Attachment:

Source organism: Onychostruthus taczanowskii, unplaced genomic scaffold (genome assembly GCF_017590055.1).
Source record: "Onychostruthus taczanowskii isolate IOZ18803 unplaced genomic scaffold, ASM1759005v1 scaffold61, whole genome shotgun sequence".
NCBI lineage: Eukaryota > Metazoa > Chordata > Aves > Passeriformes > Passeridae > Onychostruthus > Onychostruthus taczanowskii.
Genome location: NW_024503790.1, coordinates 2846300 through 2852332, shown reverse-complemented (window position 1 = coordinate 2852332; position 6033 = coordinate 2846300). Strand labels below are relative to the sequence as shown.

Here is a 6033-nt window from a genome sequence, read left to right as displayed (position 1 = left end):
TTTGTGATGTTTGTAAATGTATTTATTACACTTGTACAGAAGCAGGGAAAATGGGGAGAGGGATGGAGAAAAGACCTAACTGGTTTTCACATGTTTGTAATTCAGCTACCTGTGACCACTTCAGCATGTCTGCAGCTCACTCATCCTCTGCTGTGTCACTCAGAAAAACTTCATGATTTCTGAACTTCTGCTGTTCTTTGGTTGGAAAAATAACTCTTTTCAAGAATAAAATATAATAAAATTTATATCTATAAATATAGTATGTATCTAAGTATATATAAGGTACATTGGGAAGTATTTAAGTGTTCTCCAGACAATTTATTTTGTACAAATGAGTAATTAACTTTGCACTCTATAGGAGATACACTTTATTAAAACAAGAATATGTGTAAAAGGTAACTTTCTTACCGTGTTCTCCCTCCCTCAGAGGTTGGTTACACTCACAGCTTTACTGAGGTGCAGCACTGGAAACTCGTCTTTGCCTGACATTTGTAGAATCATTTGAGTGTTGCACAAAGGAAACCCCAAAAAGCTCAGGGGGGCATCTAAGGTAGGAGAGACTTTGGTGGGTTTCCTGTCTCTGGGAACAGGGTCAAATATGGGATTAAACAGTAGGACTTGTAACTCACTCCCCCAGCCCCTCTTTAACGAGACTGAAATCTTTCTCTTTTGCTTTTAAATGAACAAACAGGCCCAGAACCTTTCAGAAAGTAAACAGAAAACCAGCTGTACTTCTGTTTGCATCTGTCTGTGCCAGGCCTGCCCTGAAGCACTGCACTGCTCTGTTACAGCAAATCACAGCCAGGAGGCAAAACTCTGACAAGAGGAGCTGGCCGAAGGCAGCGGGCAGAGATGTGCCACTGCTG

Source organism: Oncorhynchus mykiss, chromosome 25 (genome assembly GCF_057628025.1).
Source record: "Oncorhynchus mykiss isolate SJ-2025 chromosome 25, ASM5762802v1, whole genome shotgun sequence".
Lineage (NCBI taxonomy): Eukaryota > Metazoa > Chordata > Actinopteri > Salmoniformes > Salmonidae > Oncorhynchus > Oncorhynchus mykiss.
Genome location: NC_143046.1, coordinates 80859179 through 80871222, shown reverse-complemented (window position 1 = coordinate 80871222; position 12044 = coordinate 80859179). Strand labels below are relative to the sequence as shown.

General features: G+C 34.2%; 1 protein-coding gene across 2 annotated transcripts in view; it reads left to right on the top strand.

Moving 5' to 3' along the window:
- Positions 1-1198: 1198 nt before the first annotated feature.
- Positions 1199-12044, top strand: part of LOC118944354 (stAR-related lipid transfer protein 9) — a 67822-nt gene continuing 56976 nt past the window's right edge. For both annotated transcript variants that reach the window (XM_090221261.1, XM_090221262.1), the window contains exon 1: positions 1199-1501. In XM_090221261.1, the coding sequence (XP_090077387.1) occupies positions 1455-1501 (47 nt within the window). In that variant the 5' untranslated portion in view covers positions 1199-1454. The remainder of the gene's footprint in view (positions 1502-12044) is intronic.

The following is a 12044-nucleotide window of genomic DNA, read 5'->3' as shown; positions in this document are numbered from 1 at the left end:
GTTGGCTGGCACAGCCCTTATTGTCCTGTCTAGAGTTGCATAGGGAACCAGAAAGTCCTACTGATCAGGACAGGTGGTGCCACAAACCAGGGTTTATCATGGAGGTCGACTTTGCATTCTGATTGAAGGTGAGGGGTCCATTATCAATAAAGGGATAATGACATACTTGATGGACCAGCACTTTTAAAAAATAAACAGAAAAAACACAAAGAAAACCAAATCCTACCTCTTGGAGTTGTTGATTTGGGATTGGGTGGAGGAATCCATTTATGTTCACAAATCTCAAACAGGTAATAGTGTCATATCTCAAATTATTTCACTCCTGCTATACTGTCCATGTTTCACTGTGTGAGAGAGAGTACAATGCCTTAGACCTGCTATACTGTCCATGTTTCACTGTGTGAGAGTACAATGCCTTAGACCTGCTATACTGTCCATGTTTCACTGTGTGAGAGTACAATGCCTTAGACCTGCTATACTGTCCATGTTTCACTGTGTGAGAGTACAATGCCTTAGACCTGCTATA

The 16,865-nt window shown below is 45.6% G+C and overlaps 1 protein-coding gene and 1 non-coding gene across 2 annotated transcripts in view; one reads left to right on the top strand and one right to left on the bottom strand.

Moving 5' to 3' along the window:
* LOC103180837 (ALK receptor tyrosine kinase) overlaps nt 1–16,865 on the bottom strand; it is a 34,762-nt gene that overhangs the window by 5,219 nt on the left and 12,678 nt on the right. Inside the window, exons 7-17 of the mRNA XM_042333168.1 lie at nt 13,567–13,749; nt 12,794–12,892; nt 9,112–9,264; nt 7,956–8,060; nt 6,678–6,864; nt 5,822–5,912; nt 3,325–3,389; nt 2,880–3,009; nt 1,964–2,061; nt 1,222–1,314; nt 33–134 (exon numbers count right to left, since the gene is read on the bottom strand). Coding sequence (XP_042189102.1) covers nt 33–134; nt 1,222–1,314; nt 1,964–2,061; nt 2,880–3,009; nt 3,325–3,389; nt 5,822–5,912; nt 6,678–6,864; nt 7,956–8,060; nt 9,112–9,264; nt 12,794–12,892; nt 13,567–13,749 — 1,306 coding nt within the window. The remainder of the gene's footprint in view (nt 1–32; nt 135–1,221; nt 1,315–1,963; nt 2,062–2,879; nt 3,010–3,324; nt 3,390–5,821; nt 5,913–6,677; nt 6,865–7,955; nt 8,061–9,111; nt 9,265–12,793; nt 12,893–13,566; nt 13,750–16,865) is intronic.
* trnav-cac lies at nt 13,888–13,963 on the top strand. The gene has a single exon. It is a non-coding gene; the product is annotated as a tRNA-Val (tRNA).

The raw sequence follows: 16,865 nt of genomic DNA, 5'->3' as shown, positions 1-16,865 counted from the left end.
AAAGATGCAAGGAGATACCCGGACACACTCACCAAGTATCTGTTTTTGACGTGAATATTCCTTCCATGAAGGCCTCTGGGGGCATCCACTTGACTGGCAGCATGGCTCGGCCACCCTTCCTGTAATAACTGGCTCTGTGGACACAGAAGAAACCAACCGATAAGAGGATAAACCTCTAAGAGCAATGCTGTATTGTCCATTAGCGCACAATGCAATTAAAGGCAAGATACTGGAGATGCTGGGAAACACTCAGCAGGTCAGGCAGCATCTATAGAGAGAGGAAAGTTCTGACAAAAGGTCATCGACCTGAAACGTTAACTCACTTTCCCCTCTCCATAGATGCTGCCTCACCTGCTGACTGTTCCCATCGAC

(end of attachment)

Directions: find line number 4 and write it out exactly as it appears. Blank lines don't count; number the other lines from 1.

Genome location: NW_024503790.1, coordinates 2846300 through 2852332, shown reverse-complemented (window position 1 = coordinate 2852332; position 6033 = coordinate 2846300). Strand labels below are relative to the sequence as shown.